After Monday’s incident, the U.N. special coordinator for the Middle East peace process, Robert Serry, and the commissioner general of the U.N. Relief and Works Agency, Filippo Grandi, issued a joint statement scolding Israel.

“We wish to make clear that such tragedies are entirely avoidable if Israel heeds the repeated calls of the international community to end its counterproductive and unacceptable blockade of Gaza,” the statement said.

But proponents of the strategy for dealing with the flotilla and of the blockade itself said that allowing the ships to pass would have opened a new access route for Iran to send rockets to the strip.

“If there was no siege at all, they can bring whatever boats they want,” Israeli lawmaker Aryeh Eldad of the National Union Party told JTA in a telephone interview. “They will bring tanks, cannons, long-range missiles — exactly what we see in hands of Hezbollah in Lebanon, where we have no control whatsoever. If we stop the siege we will see the mirror image of Hezbollah in the Gaza Strip.”

JTA

 
 

Gain ‘Palestine,’ lose Israel

Right-wing MK in Teaneck lobbies against two-state solution

American Jews who identify themselves as pro-Israel believe they are helping the Jewish state by advocating a two-state solution, but Member of Knesset Aryeh Eldad asserts that they are wrong.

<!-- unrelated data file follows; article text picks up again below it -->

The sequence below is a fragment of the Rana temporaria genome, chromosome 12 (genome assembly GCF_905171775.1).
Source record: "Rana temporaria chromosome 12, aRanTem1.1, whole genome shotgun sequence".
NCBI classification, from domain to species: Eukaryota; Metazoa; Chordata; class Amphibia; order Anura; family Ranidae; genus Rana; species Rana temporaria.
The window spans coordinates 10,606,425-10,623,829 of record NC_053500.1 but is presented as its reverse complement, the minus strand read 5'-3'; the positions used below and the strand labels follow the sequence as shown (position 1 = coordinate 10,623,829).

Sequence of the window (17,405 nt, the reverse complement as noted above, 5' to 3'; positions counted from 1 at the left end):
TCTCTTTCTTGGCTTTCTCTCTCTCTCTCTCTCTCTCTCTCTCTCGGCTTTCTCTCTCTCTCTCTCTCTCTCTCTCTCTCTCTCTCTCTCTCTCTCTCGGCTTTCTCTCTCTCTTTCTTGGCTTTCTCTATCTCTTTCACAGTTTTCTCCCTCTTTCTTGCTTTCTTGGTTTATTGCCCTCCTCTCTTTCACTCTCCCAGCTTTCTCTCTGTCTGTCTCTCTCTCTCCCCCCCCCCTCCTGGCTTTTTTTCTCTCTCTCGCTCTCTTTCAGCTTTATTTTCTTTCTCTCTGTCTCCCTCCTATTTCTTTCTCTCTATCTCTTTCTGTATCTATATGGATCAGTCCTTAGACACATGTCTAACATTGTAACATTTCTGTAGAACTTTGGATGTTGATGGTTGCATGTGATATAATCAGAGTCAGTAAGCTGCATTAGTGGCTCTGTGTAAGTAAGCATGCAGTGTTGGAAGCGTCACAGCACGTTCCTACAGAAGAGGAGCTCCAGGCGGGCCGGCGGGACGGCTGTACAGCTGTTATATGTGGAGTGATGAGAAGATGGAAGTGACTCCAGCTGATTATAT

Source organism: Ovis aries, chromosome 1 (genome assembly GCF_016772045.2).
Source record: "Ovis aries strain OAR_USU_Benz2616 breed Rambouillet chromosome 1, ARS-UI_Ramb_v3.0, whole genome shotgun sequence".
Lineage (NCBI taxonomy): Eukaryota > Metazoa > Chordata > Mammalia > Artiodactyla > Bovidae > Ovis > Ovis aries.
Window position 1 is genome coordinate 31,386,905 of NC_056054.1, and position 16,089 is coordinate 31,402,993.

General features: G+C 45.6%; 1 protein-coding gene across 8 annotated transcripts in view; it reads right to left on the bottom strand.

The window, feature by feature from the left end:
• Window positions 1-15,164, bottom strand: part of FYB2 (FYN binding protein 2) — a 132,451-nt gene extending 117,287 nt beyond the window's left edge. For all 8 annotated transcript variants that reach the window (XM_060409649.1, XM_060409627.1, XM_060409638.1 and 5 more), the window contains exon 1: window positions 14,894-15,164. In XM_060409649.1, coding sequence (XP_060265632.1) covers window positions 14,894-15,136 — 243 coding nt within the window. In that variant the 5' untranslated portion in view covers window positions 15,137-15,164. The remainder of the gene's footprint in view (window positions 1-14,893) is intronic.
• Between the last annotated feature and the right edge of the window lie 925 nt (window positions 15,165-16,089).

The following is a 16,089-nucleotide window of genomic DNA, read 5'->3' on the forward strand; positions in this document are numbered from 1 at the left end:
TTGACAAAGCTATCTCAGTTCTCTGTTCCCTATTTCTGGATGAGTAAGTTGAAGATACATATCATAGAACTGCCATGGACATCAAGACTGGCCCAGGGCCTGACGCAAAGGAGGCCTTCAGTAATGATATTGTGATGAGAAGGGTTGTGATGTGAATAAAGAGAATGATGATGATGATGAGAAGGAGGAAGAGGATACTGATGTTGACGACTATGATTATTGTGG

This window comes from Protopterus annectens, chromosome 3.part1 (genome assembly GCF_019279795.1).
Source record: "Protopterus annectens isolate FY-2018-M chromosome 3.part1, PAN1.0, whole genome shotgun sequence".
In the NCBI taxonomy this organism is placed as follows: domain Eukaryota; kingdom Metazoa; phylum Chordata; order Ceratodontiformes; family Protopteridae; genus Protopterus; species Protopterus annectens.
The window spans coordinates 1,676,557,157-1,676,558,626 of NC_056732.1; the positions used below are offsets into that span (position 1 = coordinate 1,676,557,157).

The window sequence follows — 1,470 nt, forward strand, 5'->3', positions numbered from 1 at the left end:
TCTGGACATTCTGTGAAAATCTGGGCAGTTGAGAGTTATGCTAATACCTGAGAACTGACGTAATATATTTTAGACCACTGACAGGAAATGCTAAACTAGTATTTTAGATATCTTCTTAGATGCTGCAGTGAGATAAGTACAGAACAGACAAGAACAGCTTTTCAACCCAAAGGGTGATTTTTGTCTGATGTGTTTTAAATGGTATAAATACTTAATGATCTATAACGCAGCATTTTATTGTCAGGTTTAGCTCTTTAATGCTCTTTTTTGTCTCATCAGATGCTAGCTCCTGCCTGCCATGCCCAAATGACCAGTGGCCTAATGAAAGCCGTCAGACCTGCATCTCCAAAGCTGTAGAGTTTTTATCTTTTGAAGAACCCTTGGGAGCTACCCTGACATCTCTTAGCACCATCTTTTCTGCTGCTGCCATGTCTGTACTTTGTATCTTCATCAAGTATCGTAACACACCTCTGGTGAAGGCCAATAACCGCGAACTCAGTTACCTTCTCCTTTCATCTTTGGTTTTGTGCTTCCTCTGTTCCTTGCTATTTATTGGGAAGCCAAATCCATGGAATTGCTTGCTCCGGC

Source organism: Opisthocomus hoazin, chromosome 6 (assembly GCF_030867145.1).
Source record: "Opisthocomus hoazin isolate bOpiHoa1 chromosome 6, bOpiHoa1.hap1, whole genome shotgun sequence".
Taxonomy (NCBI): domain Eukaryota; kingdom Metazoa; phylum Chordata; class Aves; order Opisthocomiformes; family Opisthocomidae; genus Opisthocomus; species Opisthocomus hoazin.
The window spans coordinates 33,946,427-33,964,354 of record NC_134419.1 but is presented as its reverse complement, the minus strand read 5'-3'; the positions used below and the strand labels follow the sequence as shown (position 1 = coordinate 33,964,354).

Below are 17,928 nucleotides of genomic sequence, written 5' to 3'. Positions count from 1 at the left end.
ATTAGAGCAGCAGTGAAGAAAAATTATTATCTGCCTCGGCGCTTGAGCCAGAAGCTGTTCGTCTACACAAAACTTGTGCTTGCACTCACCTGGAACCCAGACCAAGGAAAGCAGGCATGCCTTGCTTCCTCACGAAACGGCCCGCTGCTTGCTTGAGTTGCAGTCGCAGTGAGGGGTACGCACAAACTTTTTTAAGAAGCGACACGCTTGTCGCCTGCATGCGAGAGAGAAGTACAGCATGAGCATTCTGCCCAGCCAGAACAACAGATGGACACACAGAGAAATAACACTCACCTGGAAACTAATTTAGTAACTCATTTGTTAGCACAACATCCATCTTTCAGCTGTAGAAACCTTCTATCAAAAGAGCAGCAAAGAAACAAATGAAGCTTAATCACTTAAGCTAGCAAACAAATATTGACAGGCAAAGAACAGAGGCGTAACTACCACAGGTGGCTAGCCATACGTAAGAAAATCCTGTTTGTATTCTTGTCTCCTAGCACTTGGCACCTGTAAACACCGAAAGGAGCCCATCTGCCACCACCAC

Eldad, a physician who formed the Hatikva faction of the right-wing National Union Party, says that the creation of a Palestinian state within Israel’s borders will bring more turmoil to the Middle East.

At 8 p.m. on Sept. 14, Eldad will be at Teaneck’s Congregation Bnai Yeshurun to discuss what he says are the perils of the Palestinian Authority’s impending attempt to declare a state. His lecture is entitled “Black September: Will the Arab Spring Lead to a Jewish Fall: How Israel is Preparing for the Upcoming Vote on Palestinian Statehood in the United Nations General Assembly.”

The 66th session of the General Assembly convenes a day before Eldad’s Teaneck speech (Sept. 13), and is expected to take up the question of Palestinian statehood on or after Sept. 20.

Yigal Marcus, a Teaneck resident and Bnai Yeshurun member who helped organize the event along with the One Israel Fund, said it is important for American Jews to hear such voices as Eldad’s at this juncture in history.

“Israel is facing its most dangerous time since its establishment,” said Marcus. “The more we can learn about the situation Israel is facing, the more we can help. Eldad’s outlook is unique. He is an intellectual. He is close to many of the towns in Judea and Samaria. He has an insider’s knowledge. Many people in our community are close to and hold the communities of Judea and Samaria close to our hearts. We need to know what we can do to avoid a potentially disastrous situation.”